World peace. The world of the Carter presidency made the biblical concept of shalom seems less like a distant dream. President Carter established full diplomatic relations with the People’s Republic of China which began to create a significant level of communication. He also fulfilled a longstanding US promise to return control of the Panama Canal to the Panamanians. The peace agreement between Israel and Egypt was a great mark of his leadership. His understanding of what was happening in Africa and Latin America gave renewed credibility to US foreign policy to many who had been suspicious after years of US support for repressive regimes.
Atmosphere. President Carter worked to identify what was required for a sustainable future. He understood the need for sacrifice and simplified lifestyles, which reflected his religious values, but few were willing to accept. Opponents mocked the solar panels he placed on the roof of the White House (which were removed by his successor, only to be returned decades later). Generations will benefit from the early advances made over the years in areas of environmental stewardship such as clean air, clean water, and land protection.
inclusivity. Since President Carter was the first person elected to this office from the Deep South in 140 years, the entire nation was watching to see what his record on racial inclusion would be. From the beginning of his administration, President Carter practiced the inclusion of women, people of color, and people with disabilities in government service. He refuted the myth that eminently qualified people in these categories are not available for government service. Some of his successors have gone well beyond his record but, at the time, he was noteworthy. Perhaps one of the greatest tributes to this Georgia president was that black voters gave him the same overwhelming support in 1980 as they did in 1976.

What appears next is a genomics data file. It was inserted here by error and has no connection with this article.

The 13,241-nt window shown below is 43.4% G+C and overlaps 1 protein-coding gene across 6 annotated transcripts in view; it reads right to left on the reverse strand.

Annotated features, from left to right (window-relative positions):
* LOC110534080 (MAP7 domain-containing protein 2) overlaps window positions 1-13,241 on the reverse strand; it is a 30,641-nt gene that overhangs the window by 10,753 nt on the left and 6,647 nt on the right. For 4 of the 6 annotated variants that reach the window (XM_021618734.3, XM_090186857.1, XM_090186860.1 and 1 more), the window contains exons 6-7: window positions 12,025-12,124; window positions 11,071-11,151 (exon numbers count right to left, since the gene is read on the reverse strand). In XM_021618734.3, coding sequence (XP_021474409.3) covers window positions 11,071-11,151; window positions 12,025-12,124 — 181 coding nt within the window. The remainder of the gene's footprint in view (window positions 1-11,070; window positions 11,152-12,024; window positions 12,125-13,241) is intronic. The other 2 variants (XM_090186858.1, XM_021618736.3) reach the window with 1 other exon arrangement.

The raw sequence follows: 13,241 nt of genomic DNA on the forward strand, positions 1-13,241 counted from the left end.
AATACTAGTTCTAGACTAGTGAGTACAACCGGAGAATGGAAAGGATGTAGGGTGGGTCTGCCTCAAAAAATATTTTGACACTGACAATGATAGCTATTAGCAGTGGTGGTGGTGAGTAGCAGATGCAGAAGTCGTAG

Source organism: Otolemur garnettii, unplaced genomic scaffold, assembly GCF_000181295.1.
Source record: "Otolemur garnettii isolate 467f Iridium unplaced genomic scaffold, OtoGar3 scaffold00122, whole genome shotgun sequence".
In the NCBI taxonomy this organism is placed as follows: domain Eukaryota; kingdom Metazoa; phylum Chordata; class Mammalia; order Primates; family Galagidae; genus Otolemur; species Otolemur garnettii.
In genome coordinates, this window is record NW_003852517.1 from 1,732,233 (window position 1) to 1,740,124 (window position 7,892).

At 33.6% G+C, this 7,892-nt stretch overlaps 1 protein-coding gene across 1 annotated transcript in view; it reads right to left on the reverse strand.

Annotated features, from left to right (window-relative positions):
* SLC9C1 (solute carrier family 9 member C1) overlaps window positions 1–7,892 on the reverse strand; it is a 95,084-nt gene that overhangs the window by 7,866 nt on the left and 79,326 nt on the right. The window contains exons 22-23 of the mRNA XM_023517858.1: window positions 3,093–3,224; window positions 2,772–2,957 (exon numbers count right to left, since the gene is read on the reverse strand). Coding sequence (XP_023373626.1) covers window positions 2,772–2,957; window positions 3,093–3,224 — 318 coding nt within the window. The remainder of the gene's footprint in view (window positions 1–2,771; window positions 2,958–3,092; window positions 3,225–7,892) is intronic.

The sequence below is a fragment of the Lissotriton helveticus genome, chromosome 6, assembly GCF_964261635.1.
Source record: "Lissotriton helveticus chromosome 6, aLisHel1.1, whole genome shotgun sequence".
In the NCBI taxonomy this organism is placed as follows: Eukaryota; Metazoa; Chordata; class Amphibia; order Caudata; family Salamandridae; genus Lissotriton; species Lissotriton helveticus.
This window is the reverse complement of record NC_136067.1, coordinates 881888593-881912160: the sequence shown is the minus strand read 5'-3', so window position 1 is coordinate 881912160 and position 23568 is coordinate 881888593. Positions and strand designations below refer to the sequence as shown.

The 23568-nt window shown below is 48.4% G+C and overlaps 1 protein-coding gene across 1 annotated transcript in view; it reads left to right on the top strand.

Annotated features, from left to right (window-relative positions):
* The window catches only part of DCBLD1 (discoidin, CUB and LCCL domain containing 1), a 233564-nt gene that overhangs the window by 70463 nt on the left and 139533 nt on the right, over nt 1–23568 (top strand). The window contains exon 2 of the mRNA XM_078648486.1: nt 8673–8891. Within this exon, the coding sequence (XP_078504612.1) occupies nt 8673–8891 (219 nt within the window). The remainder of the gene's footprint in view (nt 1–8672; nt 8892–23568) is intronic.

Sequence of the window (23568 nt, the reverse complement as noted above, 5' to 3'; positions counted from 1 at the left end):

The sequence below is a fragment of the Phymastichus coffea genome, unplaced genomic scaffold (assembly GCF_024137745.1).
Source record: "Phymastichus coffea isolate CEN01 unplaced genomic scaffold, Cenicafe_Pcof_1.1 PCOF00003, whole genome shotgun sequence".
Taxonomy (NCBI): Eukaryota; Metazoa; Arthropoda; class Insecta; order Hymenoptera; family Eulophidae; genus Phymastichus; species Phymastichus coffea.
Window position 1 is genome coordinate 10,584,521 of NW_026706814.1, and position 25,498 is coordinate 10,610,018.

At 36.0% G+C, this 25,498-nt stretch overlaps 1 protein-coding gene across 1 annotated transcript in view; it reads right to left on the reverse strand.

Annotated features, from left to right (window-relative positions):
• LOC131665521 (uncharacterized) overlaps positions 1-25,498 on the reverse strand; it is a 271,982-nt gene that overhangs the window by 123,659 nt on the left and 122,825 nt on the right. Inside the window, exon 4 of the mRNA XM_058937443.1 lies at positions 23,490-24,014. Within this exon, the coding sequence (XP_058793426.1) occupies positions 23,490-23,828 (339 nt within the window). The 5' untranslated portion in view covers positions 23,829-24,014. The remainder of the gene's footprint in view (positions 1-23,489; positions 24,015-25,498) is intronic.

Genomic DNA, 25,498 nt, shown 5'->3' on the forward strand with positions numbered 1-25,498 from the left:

When Jimmy Carter took office as Governor of Georgia in 1971, he declared that “the time of racial discrimination is over. Our people have already made this important and difficult decision.” He surely knew that what he was saying was more aspirational than descriptive. But Jimmy Carter took important steps to tilt the arc of history toward justice. Carter grew up with the teachings of evangelical Christianity entrenched and distorted by racism. He learned well enough to embody a older evangelical tradition of abolitionists and suffragettes, and of those who fought for the poor and against child labor. And he always stood by his faith tradition and the United States Constitution regarding the separation of church and state.
During these days of remembering and giving thanks for the life and leadership of President Jimmy Carter, we dare not forget the immense power of his faith and the values that shaped both that life and his leadership. He would affirm: “Thanks be to God.”
(Lovett H. Weems Jr. was a United Methodist pastor in Mississippi during the Carter presidency. He is now emeritus professor of church leadership at Wesley Theological Seminary in Washington, DC. The views expressed in this commentary do not necessarily reflect those of Religion News Service.)